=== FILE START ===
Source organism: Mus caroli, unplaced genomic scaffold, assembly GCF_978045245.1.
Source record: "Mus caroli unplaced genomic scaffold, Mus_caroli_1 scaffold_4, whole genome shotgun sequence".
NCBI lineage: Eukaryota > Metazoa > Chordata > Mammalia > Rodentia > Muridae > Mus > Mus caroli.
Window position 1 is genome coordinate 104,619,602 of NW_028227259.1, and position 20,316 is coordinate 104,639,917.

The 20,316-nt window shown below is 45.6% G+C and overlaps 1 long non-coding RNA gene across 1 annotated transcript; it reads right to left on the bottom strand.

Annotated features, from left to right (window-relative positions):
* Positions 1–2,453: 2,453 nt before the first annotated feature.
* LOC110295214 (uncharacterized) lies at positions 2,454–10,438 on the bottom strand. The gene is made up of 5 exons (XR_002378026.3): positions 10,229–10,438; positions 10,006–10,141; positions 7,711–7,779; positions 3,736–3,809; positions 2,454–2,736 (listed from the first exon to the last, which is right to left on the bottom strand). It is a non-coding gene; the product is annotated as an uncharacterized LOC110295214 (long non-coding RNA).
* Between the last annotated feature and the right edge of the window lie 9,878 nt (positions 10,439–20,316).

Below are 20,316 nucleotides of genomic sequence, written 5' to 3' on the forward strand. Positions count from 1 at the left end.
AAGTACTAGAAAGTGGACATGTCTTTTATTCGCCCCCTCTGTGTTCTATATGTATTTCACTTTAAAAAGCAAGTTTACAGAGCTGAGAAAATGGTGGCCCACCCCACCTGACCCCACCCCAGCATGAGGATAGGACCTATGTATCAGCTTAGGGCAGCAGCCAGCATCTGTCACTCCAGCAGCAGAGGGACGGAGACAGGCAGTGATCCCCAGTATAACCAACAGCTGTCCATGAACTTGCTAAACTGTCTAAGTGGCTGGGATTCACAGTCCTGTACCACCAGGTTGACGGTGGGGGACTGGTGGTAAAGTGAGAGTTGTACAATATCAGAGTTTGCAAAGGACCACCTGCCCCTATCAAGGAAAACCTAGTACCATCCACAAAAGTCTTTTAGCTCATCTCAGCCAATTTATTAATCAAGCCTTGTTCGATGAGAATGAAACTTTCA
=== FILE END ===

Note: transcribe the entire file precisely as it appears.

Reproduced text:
Source organism: Mus caroli, unplaced genomic scaffold, assembly GCF_978045245.1.
Source record: "Mus caroli unplaced genomic scaffold, Mus_caroli_1 scaffold_4, whole genome shotgun sequence".
NCBI lineage: Eukaryota > Metazoa > Chordata > Mammalia > Rodentia > Muridae > Mus > Mus caroli.
Window position 1 is genome coordinate 104,619,602 of NW_028227259.1, and position 20,316 is coordinate 104,639,917.

The 20,316-nt window shown below is 45.6% G+C and overlaps 1 long non-coding RNA gene across 1 annotated transcript; it reads right to left on the bottom strand.

Annotated features, from left to right (window-relative positions):
* Positions 1–2,453: 2,453 nt before the first annotated feature.
* LOC110295214 (uncharacterized) lies at positions 2,454–10,438 on the bottom strand. The gene is made up of 5 exons (XR_002378026.3): positions 10,229–10,438; positions 10,006–10,141; positions 7,711–7,779; positions 3,736–3,809; positions 2,454–2,736 (listed from the first exon to the last, which is right to left on the bottom strand). It is a non-coding gene; the product is annotated as an uncharacterized LOC110295214 (long non-coding RNA).
* Between the last annotated feature and the right edge of the window lie 9,878 nt (positions 10,439–20,316).

Below are 20,316 nucleotides of genomic sequence, written 5' to 3' on the forward strand. Positions count from 1 at the left end.
AAGTACTAGAAAGTGGACATGTCTTTTATTCGCCCCCTCTGTGTTCTATATGTATTTCACTTTAAAAAGCAAGTTTACAGAGCTGAGAAAATGGTGGCCCACCCCACCTGACCCCACCCCAGCATGAGGATAGGACCTATGTATCAGCTTAGGGCAGCAGCCAGCATCTGTCACTCCAGCAGCAGAGGGACGGAGACAGGCAGTGATCCCCAGTATAACCAACAGCTGTCCATGAACTTGCTAAACTGTCTAAGTGGCTGGGATTCACAGTCCTGTACCACCAGGTTGACGGTGGGGGACTGGTGGTAAAGTGAGAGTTGTACAATATCAGAGTTTGCAAAGGACCACCTGCCCCTATCAAGGAAAACCTAGTACCATCCACAAAAGTCTTTTAGCTCATCTCAGCCAATTTATTAATCAAGCCTTGTTCGATGAGAATGAAACTTTCA